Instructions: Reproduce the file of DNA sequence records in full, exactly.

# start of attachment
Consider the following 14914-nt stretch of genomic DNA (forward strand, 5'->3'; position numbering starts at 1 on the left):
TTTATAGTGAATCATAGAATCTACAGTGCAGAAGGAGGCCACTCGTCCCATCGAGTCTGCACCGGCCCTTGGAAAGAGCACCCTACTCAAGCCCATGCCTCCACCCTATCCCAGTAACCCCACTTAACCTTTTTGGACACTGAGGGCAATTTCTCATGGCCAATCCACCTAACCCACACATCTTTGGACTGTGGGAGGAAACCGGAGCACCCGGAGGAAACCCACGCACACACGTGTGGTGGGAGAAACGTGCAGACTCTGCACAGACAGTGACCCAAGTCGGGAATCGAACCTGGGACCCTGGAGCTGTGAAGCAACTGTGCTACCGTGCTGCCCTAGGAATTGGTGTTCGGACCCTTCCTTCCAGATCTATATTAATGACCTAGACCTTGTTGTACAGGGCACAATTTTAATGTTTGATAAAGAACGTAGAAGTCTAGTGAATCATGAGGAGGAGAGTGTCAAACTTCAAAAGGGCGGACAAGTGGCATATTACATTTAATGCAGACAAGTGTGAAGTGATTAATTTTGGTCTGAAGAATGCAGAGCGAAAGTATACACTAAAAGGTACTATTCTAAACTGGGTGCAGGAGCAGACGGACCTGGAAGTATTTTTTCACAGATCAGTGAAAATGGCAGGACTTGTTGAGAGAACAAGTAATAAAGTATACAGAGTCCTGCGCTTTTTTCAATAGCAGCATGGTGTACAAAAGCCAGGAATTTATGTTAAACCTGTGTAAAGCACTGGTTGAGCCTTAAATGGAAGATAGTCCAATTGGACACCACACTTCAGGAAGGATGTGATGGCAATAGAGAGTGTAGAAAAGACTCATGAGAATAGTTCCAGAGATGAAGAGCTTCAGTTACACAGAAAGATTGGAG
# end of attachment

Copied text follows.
Consider the following 14914-nt stretch of genomic DNA (forward strand, 5'->3'; position numbering starts at 1 on the left):
TTTATAGTGAATCATAGAATCTACAGTGCAGAAGGAGGCCACTCGTCCCATCGAGTCTGCACCGGCCCTTGGAAAGAGCACCCTACTCAAGCCCATGCCTCCACCCTATCCCAGTAACCCCACTTAACCTTTTTGGACACTGAGGGCAATTTCTCATGGCCAATCCACCTAACCCACACATCTTTGGACTGTGGGAGGAAACCGGAGCACCCGGAGGAAACCCACGCACACACGTGTGGTGGGAGAAACGTGCAGACTCTGCACAGACAGTGACCCAAGTCGGGAATCGAACCTGGGACCCTGGAGCTGTGAAGCAACTGTGCTACCGTGCTGCCCTAGGAATTGGTGTTCGGACCCTTCCTTCCAGATCTATATTAATGACCTAGACCTTGTTGTACAGGGCACAATTTTAATGTTTGATAAAGAACGTAGAAGTCTAGTGAATCATGAGGAGGAGAGTGTCAAACTTCAAAAGGGCGGACAAGTGGCATATTACATTTAATGCAGACAAGTGTGAAGTGATTAATTTTGGTCTGAAGAATGCAGAGCGAAAGTATACACTAAAAGGTACTATTCTAAACTGGGTGCAGGAGCAGACGGACCTGGAAGTATTTTTTCACAGATCAGTGAAAATGGCAGGACTTGTTGAGAGAACAAGTAATAAAGTATACAGAGTCCTGCGCTTTTTTCAATAGCAGCATGGTGTACAAAAGCCAGGAATTTATGTTAAACCTGTGTAAAGCACTGGTTGAGCCTTAAATGGAAGATAGTCCAATTGGACACCACACTTCAGGAAGGATGTGATGGCAATAGAGAGTGTAGAAAAGACTCATGAGAATAGTTCCAGAGATGAAGAGCTTCAGTTACACAGAAAGATTGGAG